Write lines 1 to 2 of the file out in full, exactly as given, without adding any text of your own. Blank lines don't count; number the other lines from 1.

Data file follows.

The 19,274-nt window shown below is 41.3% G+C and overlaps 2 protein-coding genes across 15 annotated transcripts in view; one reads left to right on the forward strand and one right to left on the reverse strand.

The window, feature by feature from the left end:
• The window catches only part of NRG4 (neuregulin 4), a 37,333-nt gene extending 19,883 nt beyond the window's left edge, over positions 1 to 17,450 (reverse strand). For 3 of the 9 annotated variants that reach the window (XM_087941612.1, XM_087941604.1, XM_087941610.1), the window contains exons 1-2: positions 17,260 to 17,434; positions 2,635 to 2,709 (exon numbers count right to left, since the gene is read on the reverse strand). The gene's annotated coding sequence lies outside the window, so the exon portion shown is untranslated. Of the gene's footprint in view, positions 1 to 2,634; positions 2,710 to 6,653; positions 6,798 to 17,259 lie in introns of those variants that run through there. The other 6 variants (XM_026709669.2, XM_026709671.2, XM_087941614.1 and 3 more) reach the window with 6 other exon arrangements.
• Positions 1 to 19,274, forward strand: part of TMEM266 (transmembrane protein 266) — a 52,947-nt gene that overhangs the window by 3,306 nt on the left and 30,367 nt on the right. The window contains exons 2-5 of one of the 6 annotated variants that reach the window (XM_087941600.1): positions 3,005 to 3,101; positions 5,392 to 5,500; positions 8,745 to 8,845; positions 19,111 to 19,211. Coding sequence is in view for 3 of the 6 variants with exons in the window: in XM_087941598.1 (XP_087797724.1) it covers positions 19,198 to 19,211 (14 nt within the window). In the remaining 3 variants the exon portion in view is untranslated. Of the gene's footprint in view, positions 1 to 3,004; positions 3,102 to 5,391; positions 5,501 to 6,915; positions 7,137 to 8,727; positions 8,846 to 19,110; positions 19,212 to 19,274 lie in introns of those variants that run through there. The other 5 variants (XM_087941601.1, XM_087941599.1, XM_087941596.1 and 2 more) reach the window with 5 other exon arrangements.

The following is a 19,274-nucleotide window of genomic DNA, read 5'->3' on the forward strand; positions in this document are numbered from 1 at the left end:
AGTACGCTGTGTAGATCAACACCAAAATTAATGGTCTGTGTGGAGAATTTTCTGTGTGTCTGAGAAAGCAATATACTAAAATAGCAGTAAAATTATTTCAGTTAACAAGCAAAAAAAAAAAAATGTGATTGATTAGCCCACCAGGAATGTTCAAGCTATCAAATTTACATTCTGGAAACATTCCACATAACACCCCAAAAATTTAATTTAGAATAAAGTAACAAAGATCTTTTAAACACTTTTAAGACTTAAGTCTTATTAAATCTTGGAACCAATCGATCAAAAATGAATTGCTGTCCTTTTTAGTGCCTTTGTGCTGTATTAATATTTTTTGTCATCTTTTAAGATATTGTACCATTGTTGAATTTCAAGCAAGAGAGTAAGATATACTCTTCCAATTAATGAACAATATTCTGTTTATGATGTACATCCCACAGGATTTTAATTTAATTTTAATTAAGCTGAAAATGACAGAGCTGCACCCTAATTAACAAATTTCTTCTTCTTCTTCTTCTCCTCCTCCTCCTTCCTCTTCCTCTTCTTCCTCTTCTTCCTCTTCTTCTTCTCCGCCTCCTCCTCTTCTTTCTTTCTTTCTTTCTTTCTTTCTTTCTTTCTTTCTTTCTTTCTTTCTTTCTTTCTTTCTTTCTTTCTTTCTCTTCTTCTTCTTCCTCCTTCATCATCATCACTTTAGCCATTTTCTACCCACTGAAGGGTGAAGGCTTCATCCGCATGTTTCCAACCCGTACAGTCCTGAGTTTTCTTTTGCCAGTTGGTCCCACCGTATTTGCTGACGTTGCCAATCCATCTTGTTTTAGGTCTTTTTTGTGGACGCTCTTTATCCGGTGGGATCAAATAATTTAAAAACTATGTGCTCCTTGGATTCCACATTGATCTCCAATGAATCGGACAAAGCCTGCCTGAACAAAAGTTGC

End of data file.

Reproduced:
The 19,274-nt window shown below is 41.3% G+C and overlaps 2 protein-coding genes across 15 annotated transcripts in view; one reads left to right on the forward strand and one right to left on the reverse strand.

The window, feature by feature from the left end: